After completing a fellowship in cerebrovascular neurosurgery in Newcastle-Upon-Tyne in the United Kingdom, I spent fifteen years on the faculty of Harvard Medical School as an associate professor of surgery, with a specialization in neurosurgery. During those years I operated on countless patients, many of them with severe, life-threatening brain conditions.
Most of my research work involved the development of advanced technical procedures like stereotactic radiosurgery, a technique that allows surgeons to precisely guide beams of radiation to specific targets deep in the brain without affecting adjacent areas. I also helped develop magnetic resonance image–guided neurosurgical procedures instrumental in repairing hard-to-treat brain conditions like tumors and vascular disorders. During those years I also authored or coauthored more than 150 chapters and papers for peer-reviewed medical journals and presented my findings at more than two hundred medical conferences around the world.
In short, I devoted myself to science. Using the tools of modern medicine to help and to heal people, and to learn more about the workings of the human body and brain, was my life’s calling. I felt immeasurably lucky to have found it. More important, I had a beautiful wife and two lovely children, and while I was in many ways married to my work, I did not neglect my family, which I considered the other great blessing in my life. On many counts I was a very lucky man, and I knew it.
On November 10, 2008, however, at age fifty-four, my luck seemed to run out. I was struck by a rare illness and thrown into a coma for seven days. During that time, my entire neocortex—the outer surface of the brain, the part that makes us human—was shut down. Inoperative. In essence, absent.
When your brain is absent, you are absent, too. As a neurosurgeon, I’d heard many stories over the years of people who had strange experiences, usually after suffering cardiac arrest: stories of traveling to mysterious, wonderful landscapes; of talking to dead relatives—even of meeting God Himself.
Wonderful stuff, no question. But all of it, in my opinion, was pure fantasy. What caused the otherworldly types of experiences that such people so often report? I didn’t claim to know, but I did know that they were brain-based. All of consciousness is. If you don’t have a working brain, you can’t be conscious.
This is because the brain is the machine that produces consciousness in the first place. When the machine breaks down, consciousness stops. As vastly complicated and mysterious as the actual mechanics of brain processes are, in essence the matter is as simple as that. Pull the plug and the TV goes dead. The show is over, no matter how much you might have been enjoying it.
Or so I would have told you before my own brain crashed.
During my coma my brain wasn’t working improperly—it wasn’t working at all. I now believe that this might have been what was responsible for the depth and intensity of the near-death experience (NDE) that I myself underwent during it. Many of the NDEs reported happen when a person’s heart has shut down for a while. In those cases, the neocortex is temporarily inactivated, but generally not too damaged, provided that the flow of oxygenated blood is restored through cardiopulmonary resuscitation or reactivation of cardiac function within four minutes or so. But in my case, the neocortex was out of the picture. I was encountering the reality of a world of consciousness that existed completely free of the limitations of my physical brain.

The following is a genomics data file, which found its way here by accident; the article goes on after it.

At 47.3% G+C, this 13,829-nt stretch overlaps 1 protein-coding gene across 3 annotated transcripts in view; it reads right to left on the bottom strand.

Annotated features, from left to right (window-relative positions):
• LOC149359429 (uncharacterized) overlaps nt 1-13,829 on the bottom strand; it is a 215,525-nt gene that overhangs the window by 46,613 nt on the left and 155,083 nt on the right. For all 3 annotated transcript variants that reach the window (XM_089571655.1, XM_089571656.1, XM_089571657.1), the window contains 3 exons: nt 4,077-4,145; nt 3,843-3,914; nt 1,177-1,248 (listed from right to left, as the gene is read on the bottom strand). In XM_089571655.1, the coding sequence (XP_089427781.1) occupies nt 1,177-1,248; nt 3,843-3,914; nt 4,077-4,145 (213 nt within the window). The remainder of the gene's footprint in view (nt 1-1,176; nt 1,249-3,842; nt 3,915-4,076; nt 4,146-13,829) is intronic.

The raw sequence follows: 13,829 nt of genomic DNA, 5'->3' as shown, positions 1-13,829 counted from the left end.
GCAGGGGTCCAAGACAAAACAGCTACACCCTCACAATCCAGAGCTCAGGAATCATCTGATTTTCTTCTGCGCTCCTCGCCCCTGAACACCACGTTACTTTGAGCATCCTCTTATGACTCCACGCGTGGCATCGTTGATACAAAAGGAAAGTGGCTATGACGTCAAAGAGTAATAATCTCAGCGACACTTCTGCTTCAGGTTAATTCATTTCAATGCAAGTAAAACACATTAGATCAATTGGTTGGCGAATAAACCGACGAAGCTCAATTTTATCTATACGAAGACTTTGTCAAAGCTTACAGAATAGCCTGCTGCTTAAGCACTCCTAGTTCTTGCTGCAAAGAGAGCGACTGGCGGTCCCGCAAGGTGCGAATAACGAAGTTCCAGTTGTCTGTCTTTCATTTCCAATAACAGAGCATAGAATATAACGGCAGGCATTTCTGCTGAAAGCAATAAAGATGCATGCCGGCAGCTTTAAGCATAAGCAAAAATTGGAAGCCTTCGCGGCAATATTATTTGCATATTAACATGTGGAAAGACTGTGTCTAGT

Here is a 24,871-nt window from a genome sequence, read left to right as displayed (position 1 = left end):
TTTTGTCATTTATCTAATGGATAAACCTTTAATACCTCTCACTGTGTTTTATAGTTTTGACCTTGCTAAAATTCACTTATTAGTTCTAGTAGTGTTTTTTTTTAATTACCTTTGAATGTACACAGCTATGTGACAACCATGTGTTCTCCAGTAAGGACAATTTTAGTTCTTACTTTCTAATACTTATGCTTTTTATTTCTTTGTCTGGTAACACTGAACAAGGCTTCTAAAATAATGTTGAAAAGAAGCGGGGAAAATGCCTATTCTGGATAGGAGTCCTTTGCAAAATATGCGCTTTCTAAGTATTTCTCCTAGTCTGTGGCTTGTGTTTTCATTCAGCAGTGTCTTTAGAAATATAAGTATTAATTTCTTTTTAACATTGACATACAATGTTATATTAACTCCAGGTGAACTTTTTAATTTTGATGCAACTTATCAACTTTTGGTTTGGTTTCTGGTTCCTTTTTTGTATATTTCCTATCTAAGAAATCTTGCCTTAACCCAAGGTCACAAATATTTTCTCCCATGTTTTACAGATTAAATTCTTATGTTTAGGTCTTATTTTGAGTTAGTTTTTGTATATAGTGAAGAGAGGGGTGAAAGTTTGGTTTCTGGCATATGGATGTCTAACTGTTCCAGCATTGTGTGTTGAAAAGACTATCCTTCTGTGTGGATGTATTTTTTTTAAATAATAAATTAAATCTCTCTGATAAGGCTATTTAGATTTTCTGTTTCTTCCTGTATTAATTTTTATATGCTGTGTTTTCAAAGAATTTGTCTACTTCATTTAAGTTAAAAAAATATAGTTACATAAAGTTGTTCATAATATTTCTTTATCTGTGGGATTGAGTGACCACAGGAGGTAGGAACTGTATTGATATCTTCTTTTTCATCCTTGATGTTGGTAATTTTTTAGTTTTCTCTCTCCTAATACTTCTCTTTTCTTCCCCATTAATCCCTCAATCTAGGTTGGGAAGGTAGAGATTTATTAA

Mine was in some ways a perfect storm of near-death experiences. As a practicing neurosurgeon with decades of research and hands-on work in the operating room behind me, I was in a better-than-average position to judge not only the reality but also the implications of what happened to me.
Those implications are tremendous beyond description. My experience showed me that the death of the body and the brain are not the end of consciousness, that human experience continues beyond the grave. More important, it continues under the gaze of a God who loves and cares about each one of us and about where the universe itself and all the beings within it are ultimately going.
The place I went was real. Real in a way that makes the life we’re living here and now completely dreamlike by comparison. This doesn’t mean I don’t value the life I’m living now, however. In fact, I value it more than I ever did before. I do so because I now see it in its true context.
This life isn’t meaningless. But we can’t see that fact from here—at least most of the time. What happened to me while I was in that coma is hands-down the most important story I will ever tell. But it’s a tricky story to tell because it is so foreign to ordinary understanding. I can’t simply shout it from the rooftops. At the same time, my conclusions are based on a medical analysis of my experience, and on my familiarity with the most advanced concepts in brain science and consciousness studies. Once I realized the truth behind my journey, I knew I had to tell it. Doing so properly has become the chief task of my life.
That’s not to say I’ve abandoned my medical work and my life as a neurosurgeon. But now that I have been privileged to understand that our life does not end with the death of the body or the brain, I see it as my duty, my calling, to tell people about what I saw beyond the body and beyond this earth. I am especially eager to tell my story to the people who might have heard stories similar to mine before and wanted to believe them, but had not been able to fully do so.
It is to these people, more than any other, that I direct this book, and the message within it. What I have to tell you is as important as anything anyone will ever tell you, and it’s true.
Eben Alexander, M.D., has been a neurosurgeon for the last 25 years, including 15 years at the Brigham & Women’s and the Children’s Hospitals and Harvard Medical School in Boston.